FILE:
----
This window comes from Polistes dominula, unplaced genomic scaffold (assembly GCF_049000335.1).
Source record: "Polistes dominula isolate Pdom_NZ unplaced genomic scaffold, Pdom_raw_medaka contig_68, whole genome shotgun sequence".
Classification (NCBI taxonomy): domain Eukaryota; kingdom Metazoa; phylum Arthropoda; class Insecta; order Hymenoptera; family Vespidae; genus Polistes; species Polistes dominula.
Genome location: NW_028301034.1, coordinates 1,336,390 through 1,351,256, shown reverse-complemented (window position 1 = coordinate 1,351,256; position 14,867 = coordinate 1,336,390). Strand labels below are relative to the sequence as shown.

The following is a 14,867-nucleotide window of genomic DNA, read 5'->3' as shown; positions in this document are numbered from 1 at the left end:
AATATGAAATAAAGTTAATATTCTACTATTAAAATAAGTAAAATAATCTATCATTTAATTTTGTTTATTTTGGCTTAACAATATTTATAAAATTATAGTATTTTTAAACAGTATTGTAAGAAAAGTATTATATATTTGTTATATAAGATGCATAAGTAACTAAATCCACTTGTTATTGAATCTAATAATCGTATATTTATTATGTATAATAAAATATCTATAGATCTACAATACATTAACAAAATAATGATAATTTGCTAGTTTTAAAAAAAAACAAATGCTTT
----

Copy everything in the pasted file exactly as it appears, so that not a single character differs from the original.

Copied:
This window comes from Polistes dominula, unplaced genomic scaffold (assembly GCF_049000335.1).
Source record: "Polistes dominula isolate Pdom_NZ unplaced genomic scaffold, Pdom_raw_medaka contig_68, whole genome shotgun sequence".
Classification (NCBI taxonomy): domain Eukaryota; kingdom Metazoa; phylum Arthropoda; class Insecta; order Hymenoptera; family Vespidae; genus Polistes; species Polistes dominula.
Genome location: NW_028301034.1, coordinates 1,336,390 through 1,351,256, shown reverse-complemented (window position 1 = coordinate 1,351,256; position 14,867 = coordinate 1,336,390). Strand labels below are relative to the sequence as shown.

The following is a 14,867-nucleotide window of genomic DNA, read 5'->3' as shown; positions in this document are numbered from 1 at the left end:
AATATGAAATAAAGTTAATATTCTACTATTAAAATAAGTAAAATAATCTATCATTTAATTTTGTTTATTTTGGCTTAACAATATTTATAAAATTATAGTATTTTTAAACAGTATTGTAAGAAAAGTATTATATATTTGTTATATAAGATGCATAAGTAACTAAATCCACTTGTTATTGAATCTAATAATCGTATATTTATTATGTATAATAAAATATCTATAGATCTACAATACATTAACAAAATAATGATAATTTGCTAGTTTTAAAAAAAAACAAATGCTTT